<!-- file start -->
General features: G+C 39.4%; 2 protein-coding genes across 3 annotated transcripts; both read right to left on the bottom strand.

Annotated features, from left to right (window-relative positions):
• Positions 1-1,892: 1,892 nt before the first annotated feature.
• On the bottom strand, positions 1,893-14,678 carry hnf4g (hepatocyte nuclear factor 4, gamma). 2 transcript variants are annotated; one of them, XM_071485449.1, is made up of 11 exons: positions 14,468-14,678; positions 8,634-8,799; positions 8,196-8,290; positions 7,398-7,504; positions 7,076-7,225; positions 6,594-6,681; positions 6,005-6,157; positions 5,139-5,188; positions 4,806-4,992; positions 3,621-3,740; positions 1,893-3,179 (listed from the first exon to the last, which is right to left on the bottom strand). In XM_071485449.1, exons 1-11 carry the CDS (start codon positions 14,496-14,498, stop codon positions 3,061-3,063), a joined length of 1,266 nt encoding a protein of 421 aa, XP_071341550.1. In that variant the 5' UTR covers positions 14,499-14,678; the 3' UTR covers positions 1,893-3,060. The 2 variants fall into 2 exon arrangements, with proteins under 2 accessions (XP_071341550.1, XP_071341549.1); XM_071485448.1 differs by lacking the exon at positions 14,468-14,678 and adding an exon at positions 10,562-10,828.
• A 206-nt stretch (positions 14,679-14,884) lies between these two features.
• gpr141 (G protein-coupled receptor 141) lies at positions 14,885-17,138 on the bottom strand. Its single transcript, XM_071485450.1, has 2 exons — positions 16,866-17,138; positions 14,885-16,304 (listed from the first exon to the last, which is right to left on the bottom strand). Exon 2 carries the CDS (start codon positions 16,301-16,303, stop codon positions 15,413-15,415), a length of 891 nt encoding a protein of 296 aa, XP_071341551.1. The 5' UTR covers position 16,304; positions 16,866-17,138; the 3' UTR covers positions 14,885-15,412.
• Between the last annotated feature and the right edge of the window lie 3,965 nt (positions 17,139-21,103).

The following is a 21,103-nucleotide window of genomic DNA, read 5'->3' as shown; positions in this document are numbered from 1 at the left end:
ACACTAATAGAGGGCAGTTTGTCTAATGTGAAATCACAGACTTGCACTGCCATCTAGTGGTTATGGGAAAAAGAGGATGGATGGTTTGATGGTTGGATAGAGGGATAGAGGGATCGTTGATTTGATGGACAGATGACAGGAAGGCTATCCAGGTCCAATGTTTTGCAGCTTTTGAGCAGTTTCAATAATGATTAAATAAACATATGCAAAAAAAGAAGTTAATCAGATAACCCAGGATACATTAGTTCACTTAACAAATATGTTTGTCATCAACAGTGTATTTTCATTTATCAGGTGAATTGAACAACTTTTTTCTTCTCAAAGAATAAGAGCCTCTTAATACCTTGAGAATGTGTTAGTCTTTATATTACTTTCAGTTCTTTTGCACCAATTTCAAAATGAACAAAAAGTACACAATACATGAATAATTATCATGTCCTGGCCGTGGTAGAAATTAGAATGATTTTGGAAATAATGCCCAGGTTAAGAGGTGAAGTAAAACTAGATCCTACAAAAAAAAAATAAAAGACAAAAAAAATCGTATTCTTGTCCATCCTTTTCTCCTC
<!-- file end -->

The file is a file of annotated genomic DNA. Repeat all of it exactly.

General features: G+C 39.4%; 2 protein-coding genes across 3 annotated transcripts; both read right to left on the bottom strand.

Annotated features, from left to right (window-relative positions):
• Positions 1-1,892: 1,892 nt before the first annotated feature.
• On the bottom strand, positions 1,893-14,678 carry hnf4g (hepatocyte nuclear factor 4, gamma). 2 transcript variants are annotated; one of them, XM_071485449.1, is made up of 11 exons: positions 14,468-14,678; positions 8,634-8,799; positions 8,196-8,290; positions 7,398-7,504; positions 7,076-7,225; positions 6,594-6,681; positions 6,005-6,157; positions 5,139-5,188; positions 4,806-4,992; positions 3,621-3,740; positions 1,893-3,179 (listed from the first exon to the last, which is right to left on the bottom strand). In XM_071485449.1, exons 1-11 carry the CDS (start codon positions 14,496-14,498, stop codon positions 3,061-3,063), a joined length of 1,266 nt encoding a protein of 421 aa, XP_071341550.1. In that variant the 5' UTR covers positions 14,499-14,678; the 3' UTR covers positions 1,893-3,060. The 2 variants fall into 2 exon arrangements, with proteins under 2 accessions (XP_071341550.1, XP_071341549.1); XM_071485448.1 differs by lacking the exon at positions 14,468-14,678 and adding an exon at positions 10,562-10,828.
• A 206-nt stretch (positions 14,679-14,884) lies between these two features.
• gpr141 (G protein-coupled receptor 141) lies at positions 14,885-17,138 on the bottom strand. Its single transcript, XM_071485450.1, has 2 exons — positions 16,866-17,138; positions 14,885-16,304 (listed from the first exon to the last, which is right to left on the bottom strand). Exon 2 carries the CDS (start codon positions 16,301-16,303, stop codon positions 15,413-15,415), a length of 891 nt encoding a protein of 296 aa, XP_071341551.1. The 5' UTR covers position 16,304; positions 16,866-17,138; the 3' UTR covers positions 14,885-15,412.
• Between the last annotated feature and the right edge of the window lie 3,965 nt (positions 17,139-21,103).

The following is a 21,103-nucleotide window of genomic DNA, read 5'->3' as shown; positions in this document are numbered from 1 at the left end:
ACACTAATAGAGGGCAGTTTGTCTAATGTGAAATCACAGACTTGCACTGCCATCTAGTGGTTATGGGAAAAAGAGGATGGATGGTTTGATGGTTGGATAGAGGGATAGAGGGATCGTTGATTTGATGGACAGATGACAGGAAGGCTATCCAGGTCCAATGTTTTGCAGCTTTTGAGCAGTTTCAATAATGATTAAATAAACATATGCAAAAAAAGAAGTTAATCAGATAACCCAGGATACATTAGTTCACTTAACAAATATGTTTGTCATCAACAGTGTATTTTCATTTATCAGGTGAATTGAACAACTTTTTTCTTCTCAAAGAATAAGAGCCTCTTAATACCTTGAGAATGTGTTAGTCTTTATATTACTTTCAGTTCTTTTGCACCAATTTCAAAATGAACAAAAAGTACACAATACATGAATAATTATCATGTCCTGGCCGTGGTAGAAATTAGAATGATTTTGGAAATAATGCCCAGGTTAAGAGGTGAAGTAAAACTAGATCCTACAAAAAAAAAATAAAAGACAAAAAAAATCGTATTCTTGTCCATCCTTTTCTCCTC